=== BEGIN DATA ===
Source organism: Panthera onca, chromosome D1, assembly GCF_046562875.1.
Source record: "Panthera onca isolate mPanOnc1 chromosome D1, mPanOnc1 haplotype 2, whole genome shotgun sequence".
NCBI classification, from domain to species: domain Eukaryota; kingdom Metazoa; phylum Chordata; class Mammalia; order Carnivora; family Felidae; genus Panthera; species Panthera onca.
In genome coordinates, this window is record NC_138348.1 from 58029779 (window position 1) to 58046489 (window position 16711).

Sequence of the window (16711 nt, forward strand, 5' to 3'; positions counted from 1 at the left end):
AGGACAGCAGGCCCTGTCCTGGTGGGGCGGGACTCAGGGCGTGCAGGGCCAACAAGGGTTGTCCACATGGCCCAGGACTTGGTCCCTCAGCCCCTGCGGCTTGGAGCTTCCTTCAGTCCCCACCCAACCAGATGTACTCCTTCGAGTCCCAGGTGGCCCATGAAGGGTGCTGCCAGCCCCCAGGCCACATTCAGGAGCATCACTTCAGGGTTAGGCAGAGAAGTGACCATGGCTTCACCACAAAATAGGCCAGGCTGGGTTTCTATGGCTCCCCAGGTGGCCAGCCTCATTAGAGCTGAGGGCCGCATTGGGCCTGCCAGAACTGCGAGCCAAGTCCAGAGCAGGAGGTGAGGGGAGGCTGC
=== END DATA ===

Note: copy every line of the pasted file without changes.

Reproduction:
Source organism: Panthera onca, chromosome D1, assembly GCF_046562875.1.
Source record: "Panthera onca isolate mPanOnc1 chromosome D1, mPanOnc1 haplotype 2, whole genome shotgun sequence".
NCBI classification, from domain to species: domain Eukaryota; kingdom Metazoa; phylum Chordata; class Mammalia; order Carnivora; family Felidae; genus Panthera; species Panthera onca.
In genome coordinates, this window is record NC_138348.1 from 58029779 (window position 1) to 58046489 (window position 16711).

Sequence of the window (16711 nt, forward strand, 5' to 3'; positions counted from 1 at the left end):
AGGACAGCAGGCCCTGTCCTGGTGGGGCGGGACTCAGGGCGTGCAGGGCCAACAAGGGTTGTCCACATGGCCCAGGACTTGGTCCCTCAGCCCCTGCGGCTTGGAGCTTCCTTCAGTCCCCACCCAACCAGATGTACTCCTTCGAGTCCCAGGTGGCCCATGAAGGGTGCTGCCAGCCCCCAGGCCACATTCAGGAGCATCACTTCAGGGTTAGGCAGAGAAGTGACCATGGCTTCACCACAAAATAGGCCAGGCTGGGTTTCTATGGCTCCCCAGGTGGCCAGCCTCATTAGAGCTGAGGGCCGCATTGGGCCTGCCAGAACTGCGAGCCAAGTCCAGAGCAGGAGGTGAGGGGAGGCTGC